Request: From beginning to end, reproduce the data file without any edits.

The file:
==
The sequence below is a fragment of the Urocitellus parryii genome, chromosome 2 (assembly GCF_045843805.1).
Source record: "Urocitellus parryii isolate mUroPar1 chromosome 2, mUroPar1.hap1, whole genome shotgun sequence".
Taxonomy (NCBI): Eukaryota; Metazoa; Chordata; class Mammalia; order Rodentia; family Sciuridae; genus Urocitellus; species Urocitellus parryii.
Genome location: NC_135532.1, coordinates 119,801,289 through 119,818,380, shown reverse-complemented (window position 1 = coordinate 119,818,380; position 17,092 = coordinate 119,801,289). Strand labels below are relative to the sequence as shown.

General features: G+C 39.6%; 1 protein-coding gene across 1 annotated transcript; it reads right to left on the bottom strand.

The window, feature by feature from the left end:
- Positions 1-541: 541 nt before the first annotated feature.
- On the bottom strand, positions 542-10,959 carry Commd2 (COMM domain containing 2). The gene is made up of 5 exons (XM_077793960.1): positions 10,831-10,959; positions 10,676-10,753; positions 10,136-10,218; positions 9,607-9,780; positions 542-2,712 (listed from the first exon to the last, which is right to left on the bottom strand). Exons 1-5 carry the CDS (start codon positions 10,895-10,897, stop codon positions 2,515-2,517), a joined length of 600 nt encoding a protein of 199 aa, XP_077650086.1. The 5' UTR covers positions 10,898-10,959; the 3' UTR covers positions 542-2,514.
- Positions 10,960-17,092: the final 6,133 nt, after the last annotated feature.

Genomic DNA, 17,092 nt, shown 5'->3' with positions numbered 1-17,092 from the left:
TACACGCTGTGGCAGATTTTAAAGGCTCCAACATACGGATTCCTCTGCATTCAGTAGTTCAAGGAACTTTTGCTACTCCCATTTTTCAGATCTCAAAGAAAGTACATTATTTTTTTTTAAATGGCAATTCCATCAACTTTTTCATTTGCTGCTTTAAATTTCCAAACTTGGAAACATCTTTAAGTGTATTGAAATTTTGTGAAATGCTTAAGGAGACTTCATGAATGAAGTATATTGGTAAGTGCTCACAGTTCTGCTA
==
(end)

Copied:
The sequence below is a fragment of the Urocitellus parryii genome, chromosome 2 (assembly GCF_045843805.1).
Source record: "Urocitellus parryii isolate mUroPar1 chromosome 2, mUroPar1.hap1, whole genome shotgun sequence".
Taxonomy (NCBI): Eukaryota; Metazoa; Chordata; class Mammalia; order Rodentia; family Sciuridae; genus Urocitellus; species Urocitellus parryii.
Genome location: NC_135532.1, coordinates 119,801,289 through 119,818,380, shown reverse-complemented (window position 1 = coordinate 119,818,380; position 17,092 = coordinate 119,801,289). Strand labels below are relative to the sequence as shown.

General features: G+C 39.6%; 1 protein-coding gene across 1 annotated transcript; it reads right to left on the bottom strand.

The window, feature by feature from the left end:
- Positions 1-541: 541 nt before the first annotated feature.
- On the bottom strand, positions 542-10,959 carry Commd2 (COMM domain containing 2). The gene is made up of 5 exons (XM_077793960.1): positions 10,831-10,959; positions 10,676-10,753; positions 10,136-10,218; positions 9,607-9,780; positions 542-2,712 (listed from the first exon to the last, which is right to left on the bottom strand). Exons 1-5 carry the CDS (start codon positions 10,895-10,897, stop codon positions 2,515-2,517), a joined length of 600 nt encoding a protein of 199 aa, XP_077650086.1. The 5' UTR covers positions 10,898-10,959; the 3' UTR covers positions 542-2,514.
- Positions 10,960-17,092: the final 6,133 nt, after the last annotated feature.

Genomic DNA, 17,092 nt, shown 5'->3' with positions numbered 1-17,092 from the left:
TACACGCTGTGGCAGATTTTAAAGGCTCCAACATACGGATTCCTCTGCATTCAGTAGTTCAAGGAACTTTTGCTACTCCCATTTTTCAGATCTCAAAGAAAGTACATTATTTTTTTTTAAATGGCAATTCCATCAACTTTTTCATTTGCTGCTTTAAATTTCCAAACTTGGAAACATCTTTAAGTGTATTGAAATTTTGTGAAATGCTTAAGGAGACTTCATGAATGAAGTATATTGGTAAGTGCTCACAGTTCTGCTA